If only Siddharth Anand's 'Anjaana Anjaani' was funnier, warmer, more kindered in spirit and less burdened by the responsibility of making the pair look at home on foreign shores, it could have conveyed the pleasure quotient of 'London Paris New York' (LPN).
Indeed debutante writer-director Anu Menon imparts a talcum-freshness into a tale that has only two principal characters - He and She. And what happened to mama, papa, chacha, chachi?
Luckily, for Anu Menon the lines that she puts into the mouths of her lead pair simply melt in their mouths. The dialogues that could make or fake a romantic-comedy, seem to work mainly because the actors promptly absorb the words and make them their home.
Unlike other singers-turned-actors, Ali Zafar doesn't sound like a singer when he talks. He is, in fact, a big bonus in this kabhi-sassy-kabhi-glum take on that thing called love. Ali gives just that bit of extra push to the less perky scenes. His ebullience and involvement with the romantic aspect of the script seems sensible, cautious but not over-studied.
Aditi Rao Hydari was star material from the time she stood behind Sonam Kapoor in 'Delhi 6'. Come forward, girl, take a bow as we say a collective wow. Here she comes into her own. This time she has no torrid smooching scenes, no tumultuous moment to show what a bitch that thing called love can be. She manages to convey a cool coquettishness which is never stagey or annoying.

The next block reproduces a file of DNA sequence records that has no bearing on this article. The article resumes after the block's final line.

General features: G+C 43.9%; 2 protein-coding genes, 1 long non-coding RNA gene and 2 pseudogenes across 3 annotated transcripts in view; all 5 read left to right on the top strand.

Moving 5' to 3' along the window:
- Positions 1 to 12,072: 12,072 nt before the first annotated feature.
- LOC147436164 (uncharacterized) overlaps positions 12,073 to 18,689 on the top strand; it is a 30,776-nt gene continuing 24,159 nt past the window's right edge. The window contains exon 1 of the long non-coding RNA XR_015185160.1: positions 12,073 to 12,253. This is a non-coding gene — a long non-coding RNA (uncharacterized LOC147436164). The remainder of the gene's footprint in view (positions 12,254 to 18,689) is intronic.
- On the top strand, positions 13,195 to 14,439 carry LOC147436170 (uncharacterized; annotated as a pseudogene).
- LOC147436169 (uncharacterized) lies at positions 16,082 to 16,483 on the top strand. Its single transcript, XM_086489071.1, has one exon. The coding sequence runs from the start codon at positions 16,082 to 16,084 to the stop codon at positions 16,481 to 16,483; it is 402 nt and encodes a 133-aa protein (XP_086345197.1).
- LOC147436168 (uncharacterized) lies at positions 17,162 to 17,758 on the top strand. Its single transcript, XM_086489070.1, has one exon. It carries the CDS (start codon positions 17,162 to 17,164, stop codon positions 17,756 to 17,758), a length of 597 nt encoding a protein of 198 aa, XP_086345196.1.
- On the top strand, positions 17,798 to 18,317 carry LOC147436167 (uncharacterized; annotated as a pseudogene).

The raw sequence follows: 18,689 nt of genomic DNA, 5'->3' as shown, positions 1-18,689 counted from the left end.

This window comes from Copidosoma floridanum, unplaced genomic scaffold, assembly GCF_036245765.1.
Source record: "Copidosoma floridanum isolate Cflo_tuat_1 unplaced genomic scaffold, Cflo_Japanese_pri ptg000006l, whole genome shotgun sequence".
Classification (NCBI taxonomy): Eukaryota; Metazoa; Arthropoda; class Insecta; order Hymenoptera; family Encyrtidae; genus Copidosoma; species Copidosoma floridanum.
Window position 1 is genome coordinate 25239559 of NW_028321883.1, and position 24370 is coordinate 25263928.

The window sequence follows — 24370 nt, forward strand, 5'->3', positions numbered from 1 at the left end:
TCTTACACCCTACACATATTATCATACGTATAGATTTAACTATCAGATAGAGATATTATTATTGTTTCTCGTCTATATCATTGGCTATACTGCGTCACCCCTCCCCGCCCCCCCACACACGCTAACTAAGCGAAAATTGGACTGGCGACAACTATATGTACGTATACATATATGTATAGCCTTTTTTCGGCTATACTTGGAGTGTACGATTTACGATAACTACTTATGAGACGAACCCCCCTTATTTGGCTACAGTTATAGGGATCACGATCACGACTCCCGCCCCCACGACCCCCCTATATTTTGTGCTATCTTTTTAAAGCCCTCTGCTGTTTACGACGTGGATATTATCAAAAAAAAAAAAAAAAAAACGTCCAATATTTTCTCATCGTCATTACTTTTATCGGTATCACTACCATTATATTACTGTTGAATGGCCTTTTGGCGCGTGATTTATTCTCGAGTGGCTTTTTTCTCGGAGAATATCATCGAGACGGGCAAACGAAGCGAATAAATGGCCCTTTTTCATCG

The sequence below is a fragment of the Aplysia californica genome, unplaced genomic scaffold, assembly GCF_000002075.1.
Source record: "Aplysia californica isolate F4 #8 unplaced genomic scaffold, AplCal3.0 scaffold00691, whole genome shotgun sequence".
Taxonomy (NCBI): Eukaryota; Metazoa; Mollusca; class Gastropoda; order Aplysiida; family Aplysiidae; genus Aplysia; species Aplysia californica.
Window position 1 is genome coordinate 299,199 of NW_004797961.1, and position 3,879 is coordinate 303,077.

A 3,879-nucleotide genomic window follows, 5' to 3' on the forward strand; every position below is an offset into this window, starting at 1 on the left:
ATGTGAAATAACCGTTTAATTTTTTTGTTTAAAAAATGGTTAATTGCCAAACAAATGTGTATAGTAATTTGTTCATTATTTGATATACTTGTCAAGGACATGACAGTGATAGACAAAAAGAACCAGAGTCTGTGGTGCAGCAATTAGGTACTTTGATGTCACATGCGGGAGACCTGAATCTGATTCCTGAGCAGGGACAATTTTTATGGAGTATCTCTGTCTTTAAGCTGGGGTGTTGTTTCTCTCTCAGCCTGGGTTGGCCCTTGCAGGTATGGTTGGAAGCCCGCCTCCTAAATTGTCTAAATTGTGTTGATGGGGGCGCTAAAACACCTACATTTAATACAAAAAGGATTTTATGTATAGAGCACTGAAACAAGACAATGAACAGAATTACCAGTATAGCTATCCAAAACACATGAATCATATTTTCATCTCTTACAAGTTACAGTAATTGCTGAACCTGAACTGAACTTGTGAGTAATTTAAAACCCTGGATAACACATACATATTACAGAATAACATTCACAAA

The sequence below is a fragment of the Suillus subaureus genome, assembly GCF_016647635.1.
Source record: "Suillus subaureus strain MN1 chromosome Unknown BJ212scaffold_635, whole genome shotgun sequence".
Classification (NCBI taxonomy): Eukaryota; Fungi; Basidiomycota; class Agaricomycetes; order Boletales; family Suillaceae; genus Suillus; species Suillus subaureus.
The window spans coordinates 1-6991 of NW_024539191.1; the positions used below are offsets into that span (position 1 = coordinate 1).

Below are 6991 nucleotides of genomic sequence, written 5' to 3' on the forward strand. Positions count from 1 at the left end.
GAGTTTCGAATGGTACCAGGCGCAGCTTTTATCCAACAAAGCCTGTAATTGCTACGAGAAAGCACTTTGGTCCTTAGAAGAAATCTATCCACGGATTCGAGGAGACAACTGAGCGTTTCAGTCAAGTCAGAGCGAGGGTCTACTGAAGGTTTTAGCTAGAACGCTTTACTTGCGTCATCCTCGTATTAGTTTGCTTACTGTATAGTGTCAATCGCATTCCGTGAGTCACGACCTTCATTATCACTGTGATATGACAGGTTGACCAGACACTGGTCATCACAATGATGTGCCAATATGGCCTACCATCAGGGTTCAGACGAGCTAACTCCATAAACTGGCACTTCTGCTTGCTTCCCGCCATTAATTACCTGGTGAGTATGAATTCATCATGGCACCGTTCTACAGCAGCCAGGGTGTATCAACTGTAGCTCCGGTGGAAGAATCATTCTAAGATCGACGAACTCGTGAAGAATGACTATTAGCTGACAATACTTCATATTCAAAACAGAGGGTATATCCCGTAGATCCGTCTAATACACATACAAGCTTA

Quite a pair, this. Having got them in place Menon glides gently if a little languorously through the three cities mentioned in the title creating an arching kinship between her co-stars who look more like pals than lovers.
Nikhil (Ali) and Lalita (Aditi) don't seem like the kind of couple that would spend too much time in bed once they're married. And that suits the audiences fine.
God knows we've seen enough couples trying to sleep if not sleepwalk through romantic-comedies. LPN takes the guarded, serene, low-speed lane in the highway of love. The three cities emerge as the true heroes of the plot, thanks in no small measure to veteran cinematographer Sameer Arya who lenses the three cities with the love of someone who's been there and done it all, and not on a tourist visa.
The film's biggest advantage is its casual non-ostentatious calm and easygoing mood. Don't look for specially-written scenes to spotlight the couple's journey into the three phases of their life as they seek to find answers to the conundrum of the heart.
Not too many secrets on the emotion called love are unveiled in this comme ci comme ca romantic-comedy. But the going is never amateurish. Most importantly 'London Paris New York gives us two new dependable engaging stars.
More than another romantic-comedy, we need those. Desperately.